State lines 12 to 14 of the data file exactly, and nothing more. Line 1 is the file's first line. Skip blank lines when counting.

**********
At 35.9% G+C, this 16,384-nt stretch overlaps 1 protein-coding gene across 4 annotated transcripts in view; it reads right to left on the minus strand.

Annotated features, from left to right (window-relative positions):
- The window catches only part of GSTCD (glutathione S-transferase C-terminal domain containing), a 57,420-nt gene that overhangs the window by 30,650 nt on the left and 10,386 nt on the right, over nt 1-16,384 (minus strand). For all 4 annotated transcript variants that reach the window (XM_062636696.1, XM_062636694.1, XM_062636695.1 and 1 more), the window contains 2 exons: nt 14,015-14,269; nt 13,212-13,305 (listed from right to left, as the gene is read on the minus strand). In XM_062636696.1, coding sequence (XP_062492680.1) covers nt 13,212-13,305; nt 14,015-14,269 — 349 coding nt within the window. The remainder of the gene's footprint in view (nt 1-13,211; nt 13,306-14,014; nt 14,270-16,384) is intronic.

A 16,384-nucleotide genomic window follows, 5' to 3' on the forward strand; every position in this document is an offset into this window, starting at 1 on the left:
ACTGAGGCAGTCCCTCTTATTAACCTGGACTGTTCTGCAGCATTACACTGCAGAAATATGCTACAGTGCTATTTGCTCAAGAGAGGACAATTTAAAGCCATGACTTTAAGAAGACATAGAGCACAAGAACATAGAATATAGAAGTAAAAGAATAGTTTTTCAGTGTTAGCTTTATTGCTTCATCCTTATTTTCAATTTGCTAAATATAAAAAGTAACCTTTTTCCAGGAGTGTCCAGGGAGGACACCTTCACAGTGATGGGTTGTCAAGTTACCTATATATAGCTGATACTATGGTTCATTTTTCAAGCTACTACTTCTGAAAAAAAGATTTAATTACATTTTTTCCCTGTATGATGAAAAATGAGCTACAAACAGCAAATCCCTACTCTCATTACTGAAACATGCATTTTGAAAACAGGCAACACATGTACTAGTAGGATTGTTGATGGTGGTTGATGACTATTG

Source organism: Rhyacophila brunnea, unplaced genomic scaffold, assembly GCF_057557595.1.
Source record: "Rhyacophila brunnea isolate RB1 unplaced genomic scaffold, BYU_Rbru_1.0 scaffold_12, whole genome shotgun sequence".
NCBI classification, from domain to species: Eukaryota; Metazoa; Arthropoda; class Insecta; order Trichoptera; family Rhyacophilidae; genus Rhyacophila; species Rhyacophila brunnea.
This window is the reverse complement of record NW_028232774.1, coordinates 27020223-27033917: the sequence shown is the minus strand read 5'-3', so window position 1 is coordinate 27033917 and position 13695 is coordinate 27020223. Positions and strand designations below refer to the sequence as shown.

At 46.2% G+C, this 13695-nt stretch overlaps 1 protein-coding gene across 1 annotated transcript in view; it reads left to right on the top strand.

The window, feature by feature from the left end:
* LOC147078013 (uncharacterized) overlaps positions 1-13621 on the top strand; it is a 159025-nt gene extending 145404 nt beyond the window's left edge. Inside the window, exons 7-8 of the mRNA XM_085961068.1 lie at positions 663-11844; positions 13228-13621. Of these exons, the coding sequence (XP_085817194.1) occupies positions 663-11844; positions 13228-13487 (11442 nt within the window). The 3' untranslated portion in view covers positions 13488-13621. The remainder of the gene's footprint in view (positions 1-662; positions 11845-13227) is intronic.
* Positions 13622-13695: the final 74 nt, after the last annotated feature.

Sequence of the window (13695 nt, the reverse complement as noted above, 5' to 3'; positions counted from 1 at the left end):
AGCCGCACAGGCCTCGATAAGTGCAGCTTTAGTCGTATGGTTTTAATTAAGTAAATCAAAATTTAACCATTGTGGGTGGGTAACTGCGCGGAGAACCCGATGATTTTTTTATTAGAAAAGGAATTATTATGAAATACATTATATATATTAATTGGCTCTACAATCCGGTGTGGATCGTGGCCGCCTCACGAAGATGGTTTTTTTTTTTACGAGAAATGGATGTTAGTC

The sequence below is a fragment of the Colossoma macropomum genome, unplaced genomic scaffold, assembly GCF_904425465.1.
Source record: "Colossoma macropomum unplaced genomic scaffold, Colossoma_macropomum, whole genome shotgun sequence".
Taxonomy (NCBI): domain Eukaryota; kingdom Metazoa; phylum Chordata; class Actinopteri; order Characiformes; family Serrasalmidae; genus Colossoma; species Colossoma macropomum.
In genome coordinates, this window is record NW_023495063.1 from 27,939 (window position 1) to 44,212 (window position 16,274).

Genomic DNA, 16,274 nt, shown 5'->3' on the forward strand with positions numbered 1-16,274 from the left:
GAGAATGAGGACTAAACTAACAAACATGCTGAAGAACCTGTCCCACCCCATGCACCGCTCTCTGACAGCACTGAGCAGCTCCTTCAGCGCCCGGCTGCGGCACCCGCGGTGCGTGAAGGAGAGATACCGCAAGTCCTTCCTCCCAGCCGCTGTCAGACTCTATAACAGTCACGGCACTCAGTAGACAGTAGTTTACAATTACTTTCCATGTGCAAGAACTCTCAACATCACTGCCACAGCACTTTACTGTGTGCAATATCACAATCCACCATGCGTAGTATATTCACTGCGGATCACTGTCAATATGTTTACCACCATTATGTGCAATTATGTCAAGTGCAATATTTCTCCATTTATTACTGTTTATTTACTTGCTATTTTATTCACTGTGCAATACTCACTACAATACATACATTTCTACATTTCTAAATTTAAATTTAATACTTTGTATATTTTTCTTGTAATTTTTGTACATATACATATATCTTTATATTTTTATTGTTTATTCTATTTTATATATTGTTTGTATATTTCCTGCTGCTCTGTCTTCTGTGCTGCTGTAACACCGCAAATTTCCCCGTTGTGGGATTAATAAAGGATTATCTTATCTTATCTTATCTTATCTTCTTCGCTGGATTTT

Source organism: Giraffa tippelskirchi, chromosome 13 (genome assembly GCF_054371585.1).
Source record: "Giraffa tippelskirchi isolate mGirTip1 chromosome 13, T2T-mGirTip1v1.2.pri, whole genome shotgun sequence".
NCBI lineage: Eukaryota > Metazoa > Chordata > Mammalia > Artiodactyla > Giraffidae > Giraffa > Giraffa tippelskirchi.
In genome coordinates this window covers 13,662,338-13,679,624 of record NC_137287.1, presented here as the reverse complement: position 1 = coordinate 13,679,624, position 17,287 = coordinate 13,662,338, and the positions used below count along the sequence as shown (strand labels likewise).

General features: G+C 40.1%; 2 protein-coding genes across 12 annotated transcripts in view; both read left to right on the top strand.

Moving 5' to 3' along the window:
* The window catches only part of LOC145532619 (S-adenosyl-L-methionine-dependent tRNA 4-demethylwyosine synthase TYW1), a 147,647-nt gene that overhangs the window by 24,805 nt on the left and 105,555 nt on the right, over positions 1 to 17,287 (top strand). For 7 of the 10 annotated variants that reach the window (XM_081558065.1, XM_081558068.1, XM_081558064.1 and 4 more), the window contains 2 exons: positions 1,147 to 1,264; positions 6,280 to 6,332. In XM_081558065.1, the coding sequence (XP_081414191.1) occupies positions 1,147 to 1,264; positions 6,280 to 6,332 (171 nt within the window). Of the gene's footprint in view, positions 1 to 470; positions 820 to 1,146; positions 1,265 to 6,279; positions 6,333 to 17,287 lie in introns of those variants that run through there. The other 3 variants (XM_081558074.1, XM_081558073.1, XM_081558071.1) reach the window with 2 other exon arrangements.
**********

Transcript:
* LOC147078013 (uncharacterized) overlaps positions 1-13621 on the top strand; it is a 159025-nt gene extending 145404 nt beyond the window's left edge. Inside the window, exons 7-8 of the mRNA XM_085961068.1 lie at positions 663-11844; positions 13228-13621. Of these exons, the coding sequence (XP_085817194.1) occupies positions 663-11844; positions 13228-13487 (11442 nt within the window). The 3' untranslated portion in view covers positions 13488-13621. The remainder of the gene's footprint in view (positions 1-662; positions 11845-13227) is intronic.
* Positions 13622-13695: the final 74 nt, after the last annotated feature.

Sequence of the window (13695 nt, the reverse complement as noted above, 5' to 3'; positions counted from 1 at the left end):